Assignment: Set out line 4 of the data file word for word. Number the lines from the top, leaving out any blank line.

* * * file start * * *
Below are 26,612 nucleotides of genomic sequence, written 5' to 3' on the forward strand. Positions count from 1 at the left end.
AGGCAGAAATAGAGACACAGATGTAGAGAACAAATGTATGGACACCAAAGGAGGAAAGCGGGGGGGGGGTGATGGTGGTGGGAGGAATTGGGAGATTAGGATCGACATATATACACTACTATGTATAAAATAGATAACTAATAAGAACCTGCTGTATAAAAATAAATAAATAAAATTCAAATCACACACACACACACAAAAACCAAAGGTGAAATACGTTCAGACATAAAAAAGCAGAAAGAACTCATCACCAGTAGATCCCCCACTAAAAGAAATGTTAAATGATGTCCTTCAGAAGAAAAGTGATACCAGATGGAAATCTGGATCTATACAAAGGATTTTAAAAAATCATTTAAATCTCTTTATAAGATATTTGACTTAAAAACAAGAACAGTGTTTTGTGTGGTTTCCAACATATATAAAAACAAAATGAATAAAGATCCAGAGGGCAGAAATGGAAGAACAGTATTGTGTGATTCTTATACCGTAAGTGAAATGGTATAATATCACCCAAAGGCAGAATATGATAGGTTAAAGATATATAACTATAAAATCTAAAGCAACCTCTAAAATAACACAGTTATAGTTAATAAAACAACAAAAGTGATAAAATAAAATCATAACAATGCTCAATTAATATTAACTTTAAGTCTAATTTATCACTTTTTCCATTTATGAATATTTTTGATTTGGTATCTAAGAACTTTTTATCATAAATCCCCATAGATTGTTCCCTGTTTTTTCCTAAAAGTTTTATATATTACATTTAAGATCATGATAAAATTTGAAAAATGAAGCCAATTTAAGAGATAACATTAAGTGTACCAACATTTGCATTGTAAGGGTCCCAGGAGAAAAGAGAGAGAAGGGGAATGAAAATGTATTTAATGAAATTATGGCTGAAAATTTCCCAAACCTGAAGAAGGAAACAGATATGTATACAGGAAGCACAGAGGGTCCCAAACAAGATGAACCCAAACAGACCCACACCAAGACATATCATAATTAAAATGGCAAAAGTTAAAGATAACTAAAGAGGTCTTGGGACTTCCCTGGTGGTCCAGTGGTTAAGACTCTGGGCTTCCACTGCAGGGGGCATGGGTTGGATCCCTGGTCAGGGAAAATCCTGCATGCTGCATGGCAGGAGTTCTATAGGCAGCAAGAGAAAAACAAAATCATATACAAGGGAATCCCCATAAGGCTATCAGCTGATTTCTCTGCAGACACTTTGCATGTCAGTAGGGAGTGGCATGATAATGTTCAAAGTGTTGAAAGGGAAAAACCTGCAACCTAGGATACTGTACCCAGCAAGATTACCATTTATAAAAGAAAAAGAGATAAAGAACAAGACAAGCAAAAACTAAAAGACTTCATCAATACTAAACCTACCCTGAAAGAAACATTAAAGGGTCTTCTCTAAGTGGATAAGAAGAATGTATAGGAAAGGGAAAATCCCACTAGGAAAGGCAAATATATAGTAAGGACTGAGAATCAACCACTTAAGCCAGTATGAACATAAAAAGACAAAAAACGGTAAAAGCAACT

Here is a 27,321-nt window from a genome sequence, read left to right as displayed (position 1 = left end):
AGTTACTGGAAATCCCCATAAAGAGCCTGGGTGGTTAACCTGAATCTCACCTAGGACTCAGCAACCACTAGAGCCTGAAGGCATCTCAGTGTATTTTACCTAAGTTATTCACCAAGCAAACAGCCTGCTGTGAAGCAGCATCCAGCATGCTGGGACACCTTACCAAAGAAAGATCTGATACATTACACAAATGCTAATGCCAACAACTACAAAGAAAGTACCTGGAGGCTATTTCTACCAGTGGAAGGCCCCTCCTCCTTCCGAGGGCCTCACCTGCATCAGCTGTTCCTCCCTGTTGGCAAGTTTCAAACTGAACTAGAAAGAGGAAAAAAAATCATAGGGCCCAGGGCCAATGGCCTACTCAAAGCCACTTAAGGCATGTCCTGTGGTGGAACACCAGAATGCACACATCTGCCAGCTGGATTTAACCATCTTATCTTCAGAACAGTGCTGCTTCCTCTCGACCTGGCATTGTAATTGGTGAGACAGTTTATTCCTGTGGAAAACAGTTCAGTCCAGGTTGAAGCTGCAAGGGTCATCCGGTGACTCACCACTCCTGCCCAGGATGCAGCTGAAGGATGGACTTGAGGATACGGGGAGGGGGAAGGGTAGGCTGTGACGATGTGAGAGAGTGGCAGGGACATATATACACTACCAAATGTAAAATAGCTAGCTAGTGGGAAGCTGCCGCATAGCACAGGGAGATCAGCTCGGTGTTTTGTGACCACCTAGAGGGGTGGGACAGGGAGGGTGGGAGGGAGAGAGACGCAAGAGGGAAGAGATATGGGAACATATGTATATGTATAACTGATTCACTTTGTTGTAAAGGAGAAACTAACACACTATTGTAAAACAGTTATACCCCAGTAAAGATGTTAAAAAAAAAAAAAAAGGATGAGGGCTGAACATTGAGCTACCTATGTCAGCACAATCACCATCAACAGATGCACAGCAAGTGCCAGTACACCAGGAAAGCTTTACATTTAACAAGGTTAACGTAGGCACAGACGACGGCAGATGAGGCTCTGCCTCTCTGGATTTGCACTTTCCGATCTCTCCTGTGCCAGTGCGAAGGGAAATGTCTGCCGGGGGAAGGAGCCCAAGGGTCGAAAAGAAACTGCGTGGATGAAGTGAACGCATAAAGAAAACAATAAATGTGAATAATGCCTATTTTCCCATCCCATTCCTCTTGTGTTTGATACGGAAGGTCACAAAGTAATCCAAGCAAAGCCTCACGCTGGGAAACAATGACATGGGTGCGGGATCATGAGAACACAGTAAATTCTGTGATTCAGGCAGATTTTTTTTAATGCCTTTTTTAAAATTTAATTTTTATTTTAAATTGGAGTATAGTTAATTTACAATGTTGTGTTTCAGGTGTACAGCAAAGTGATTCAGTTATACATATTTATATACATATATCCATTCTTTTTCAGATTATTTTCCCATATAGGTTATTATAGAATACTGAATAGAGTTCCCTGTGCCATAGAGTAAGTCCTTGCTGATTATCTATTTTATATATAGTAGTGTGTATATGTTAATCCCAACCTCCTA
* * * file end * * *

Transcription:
AGTTACTGGAAATCCCCATAAAGAGCCTGGGTGGTTAACCTGAATCTCACCTAGGACTCAGCAACCACTAGAGCCTGAAGGCATCTCAGTGTATTTTACCTAAGTTATTCACCAAGCAAACAGCCTGCTGTGAAGCAGCATCCAGCATGCTGGGACACCTTACCAAAGAAAGATCTGATACATTACACAAATGCTAATGCCAACAACTACAAAGAAAGTACCTGGAGGCTATTTCTACCAGTGGAAGGCCCCTCCTCCTTCCGAGGGCCTCACCTGCATCAGCTGTTCCTCCCTGTTGGCAAGTTTCAAACTGAACTAGAAAGAGGAAAAAAAATCATAGGGCCCAGGGCCAATGGCCTACTCAAAGCCACTTAAGGCATGTCCTGTGGTGGAACACCAGAATGCACACATCTGCCAGCTGGATTTAACCATCTTATCTTCAGAACAGTGCTGCTTCCTCTCGACCTGGCATTGTAATTGGTGAGACAGTTTATTCCTGTGGAAAACAGTTCAGTCCAGGTTGAAGCTGCAAGGGTCATCCGGTGACTCACCACTCCTGCCCAGGATGCAGCTGAAGGATGGACTTGAGGATACGGGGAGGGGGAAGGGTAGGCTGTGACGATGTGAGAGAGTGGCAGGGACATATATACACTACCAAATGTAAAATAGCTAGCTAGTGGGAAGCTGCCGCATAGCACAGGGAGATCAGCTCGGTGTTTTGTGACCACCTAGAGGGGTGGGACAGGGAGGGTGGGAGGGAGAGAGACGCAAGAGGGAAGAGATATGGGAACATATGTATATGTATAACTGATTCACTTTGTTGTAAAGGAGAAACTAACACACTATTGTAAAACAGTTATACCCCAGTAAAGATGTTAAAAAAAAAAAAAAAGGATGAGGGCTGAACATTGAGCTACCTATGTCAGCACAATCACCATCAACAGATGCACAGCAAGTGCCAGTACACCAGGAAAGCTTTACATTTAACAAGGTTAACGTAGGCACAGACGACGGCAGATGAGGCTCTGCCTCTCTGGATTTGCACTTTCCGATCTCTCCTGTGCCAGTGCGAAGGGAAATGTCTGCCGGGGGAAGGAGCCCAAGGGTCGAAAAGAAACTGCGTGGATGAAGTGAACGCATAAAGAAAACAATAAATGTGAATAATGCCTATTTTCCCATCCCATTCCTCTTGTGTTTGATACGGAAGGTCACAAAGTAATCCAAGCAAAGCCTCACGCTGGGAAACAATGACATGGGTGCGGGATCATGAGAACACAGTAAATTCTGTGATTCAGGCAGATTTTTTTTAATGCCTTTTTTAAAATTTAATTTTTATTTTAAATTGGAGTATAGTTAATTTACAATGTTGTGTTTCAGGTGTACAGCAAAGTGATTCAGTTATACATATTTATATACATATATCCATTCTTTTTCAGATTATTTTCCCATATAGGTTATTATAGAATACTGAATAGAGTTCCCTGTGCCATAGAGTAAGTCCTTGCTGATTATCTATTTTATATATAGTAGTGTGTATATGTTAATCCCAACCTCCTA